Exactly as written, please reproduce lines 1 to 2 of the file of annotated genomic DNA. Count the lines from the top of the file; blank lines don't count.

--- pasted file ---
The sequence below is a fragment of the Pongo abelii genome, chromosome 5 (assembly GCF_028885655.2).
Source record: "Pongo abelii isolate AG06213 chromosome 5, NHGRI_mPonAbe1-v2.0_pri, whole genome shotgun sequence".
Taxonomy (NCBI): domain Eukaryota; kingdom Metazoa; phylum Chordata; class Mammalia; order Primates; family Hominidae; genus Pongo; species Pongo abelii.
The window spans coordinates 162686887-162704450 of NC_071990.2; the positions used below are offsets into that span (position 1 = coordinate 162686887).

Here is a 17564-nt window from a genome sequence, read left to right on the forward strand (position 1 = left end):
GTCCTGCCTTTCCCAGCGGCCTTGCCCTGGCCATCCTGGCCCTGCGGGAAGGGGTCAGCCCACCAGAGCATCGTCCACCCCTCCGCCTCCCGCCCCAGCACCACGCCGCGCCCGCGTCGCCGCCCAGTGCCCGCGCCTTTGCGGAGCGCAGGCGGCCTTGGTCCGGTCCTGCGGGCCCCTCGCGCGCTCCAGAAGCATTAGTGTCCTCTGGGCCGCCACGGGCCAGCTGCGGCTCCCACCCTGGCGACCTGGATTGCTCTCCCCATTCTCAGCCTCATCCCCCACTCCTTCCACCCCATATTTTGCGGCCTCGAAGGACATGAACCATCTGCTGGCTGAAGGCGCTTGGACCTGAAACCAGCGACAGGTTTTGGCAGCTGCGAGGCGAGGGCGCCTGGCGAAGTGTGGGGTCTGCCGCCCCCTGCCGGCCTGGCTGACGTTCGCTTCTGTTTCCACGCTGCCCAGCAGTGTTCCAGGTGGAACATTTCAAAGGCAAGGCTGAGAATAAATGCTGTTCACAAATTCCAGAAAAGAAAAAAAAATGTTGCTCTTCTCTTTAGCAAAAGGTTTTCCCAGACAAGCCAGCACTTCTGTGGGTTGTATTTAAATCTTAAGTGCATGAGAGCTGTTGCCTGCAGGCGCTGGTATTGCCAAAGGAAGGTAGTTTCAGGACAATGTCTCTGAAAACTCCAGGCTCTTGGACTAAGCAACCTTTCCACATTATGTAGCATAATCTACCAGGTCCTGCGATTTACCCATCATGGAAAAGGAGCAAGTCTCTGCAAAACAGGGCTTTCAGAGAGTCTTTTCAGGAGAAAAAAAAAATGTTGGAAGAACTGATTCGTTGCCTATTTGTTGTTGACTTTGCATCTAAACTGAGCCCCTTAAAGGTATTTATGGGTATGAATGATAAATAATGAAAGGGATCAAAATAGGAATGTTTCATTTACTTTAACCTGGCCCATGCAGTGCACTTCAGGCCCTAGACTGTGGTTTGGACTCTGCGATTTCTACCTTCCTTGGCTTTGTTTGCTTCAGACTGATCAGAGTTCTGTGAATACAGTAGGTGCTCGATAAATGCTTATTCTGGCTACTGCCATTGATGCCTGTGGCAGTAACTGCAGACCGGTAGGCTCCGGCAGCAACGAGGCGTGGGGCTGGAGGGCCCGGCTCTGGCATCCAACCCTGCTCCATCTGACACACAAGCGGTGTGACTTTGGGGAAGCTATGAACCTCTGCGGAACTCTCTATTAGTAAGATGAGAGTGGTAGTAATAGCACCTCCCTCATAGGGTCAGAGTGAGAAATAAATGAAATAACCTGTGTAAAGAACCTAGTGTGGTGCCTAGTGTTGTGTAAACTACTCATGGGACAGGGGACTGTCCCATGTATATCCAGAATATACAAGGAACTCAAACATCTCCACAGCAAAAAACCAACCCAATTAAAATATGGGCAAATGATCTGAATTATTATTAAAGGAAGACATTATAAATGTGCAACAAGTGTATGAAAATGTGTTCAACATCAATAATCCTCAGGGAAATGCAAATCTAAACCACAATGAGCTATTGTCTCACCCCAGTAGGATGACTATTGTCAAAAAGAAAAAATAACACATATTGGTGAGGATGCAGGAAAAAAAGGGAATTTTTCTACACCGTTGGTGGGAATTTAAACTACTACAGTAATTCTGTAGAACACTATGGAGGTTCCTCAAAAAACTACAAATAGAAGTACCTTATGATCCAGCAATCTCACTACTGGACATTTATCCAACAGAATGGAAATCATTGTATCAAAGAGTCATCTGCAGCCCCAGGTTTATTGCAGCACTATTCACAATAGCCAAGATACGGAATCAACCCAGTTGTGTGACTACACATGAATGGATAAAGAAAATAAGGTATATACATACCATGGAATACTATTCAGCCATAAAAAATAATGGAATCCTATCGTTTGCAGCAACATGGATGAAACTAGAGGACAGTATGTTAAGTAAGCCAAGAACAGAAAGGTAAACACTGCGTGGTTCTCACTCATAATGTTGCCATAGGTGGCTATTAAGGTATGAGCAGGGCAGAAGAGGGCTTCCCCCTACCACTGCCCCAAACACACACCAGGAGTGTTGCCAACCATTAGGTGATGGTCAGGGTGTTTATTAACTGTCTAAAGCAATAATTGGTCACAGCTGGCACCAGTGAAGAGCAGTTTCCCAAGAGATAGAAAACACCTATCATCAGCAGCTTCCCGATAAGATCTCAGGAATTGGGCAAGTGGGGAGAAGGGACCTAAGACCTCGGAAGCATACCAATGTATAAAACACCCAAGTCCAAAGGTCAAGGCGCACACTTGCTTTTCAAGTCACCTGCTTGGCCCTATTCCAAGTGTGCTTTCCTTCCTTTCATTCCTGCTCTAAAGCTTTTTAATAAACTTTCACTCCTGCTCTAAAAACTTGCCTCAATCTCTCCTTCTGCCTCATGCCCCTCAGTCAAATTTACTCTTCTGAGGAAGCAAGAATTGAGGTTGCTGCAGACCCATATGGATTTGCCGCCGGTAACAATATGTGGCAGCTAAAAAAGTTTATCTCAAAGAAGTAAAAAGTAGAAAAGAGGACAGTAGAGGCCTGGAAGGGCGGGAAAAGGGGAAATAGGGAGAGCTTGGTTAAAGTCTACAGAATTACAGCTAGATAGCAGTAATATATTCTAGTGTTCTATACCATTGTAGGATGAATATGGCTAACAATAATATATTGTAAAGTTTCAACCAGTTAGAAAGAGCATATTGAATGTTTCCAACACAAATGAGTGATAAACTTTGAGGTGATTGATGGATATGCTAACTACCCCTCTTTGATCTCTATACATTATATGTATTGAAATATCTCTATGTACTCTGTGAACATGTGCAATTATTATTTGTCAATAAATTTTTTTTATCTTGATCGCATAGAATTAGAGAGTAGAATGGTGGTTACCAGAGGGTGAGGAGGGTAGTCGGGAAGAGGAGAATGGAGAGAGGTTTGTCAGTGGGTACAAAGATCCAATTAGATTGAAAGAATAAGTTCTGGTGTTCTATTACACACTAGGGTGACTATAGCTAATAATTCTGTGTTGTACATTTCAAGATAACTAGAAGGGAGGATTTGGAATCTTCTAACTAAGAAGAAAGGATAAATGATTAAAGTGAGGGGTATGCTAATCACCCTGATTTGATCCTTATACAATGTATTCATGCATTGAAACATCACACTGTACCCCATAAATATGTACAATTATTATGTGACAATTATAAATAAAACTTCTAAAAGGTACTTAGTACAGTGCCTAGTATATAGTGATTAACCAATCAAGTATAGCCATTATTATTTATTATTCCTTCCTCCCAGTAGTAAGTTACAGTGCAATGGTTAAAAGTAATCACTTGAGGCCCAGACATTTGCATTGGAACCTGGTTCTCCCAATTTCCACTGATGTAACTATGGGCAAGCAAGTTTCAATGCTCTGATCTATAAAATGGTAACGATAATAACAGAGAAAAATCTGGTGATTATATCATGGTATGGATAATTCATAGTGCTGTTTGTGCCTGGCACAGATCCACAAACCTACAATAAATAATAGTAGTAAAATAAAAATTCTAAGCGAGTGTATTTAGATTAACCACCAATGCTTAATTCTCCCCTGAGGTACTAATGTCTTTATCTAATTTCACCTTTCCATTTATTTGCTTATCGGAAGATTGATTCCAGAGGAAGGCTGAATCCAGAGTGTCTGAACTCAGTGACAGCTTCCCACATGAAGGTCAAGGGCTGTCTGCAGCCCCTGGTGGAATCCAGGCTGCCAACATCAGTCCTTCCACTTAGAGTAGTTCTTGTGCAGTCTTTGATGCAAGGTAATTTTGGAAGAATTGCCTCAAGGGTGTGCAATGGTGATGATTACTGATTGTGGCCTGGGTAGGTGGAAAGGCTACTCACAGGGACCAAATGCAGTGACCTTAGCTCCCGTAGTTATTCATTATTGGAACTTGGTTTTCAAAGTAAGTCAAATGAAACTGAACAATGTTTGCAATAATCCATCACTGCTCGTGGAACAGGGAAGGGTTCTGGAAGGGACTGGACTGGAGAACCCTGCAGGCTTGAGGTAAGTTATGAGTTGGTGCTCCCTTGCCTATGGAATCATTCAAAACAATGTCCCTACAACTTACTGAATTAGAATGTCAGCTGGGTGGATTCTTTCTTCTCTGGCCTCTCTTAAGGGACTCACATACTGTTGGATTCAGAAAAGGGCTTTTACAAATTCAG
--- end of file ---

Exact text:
The sequence below is a fragment of the Pongo abelii genome, chromosome 5 (assembly GCF_028885655.2).
Source record: "Pongo abelii isolate AG06213 chromosome 5, NHGRI_mPonAbe1-v2.0_pri, whole genome shotgun sequence".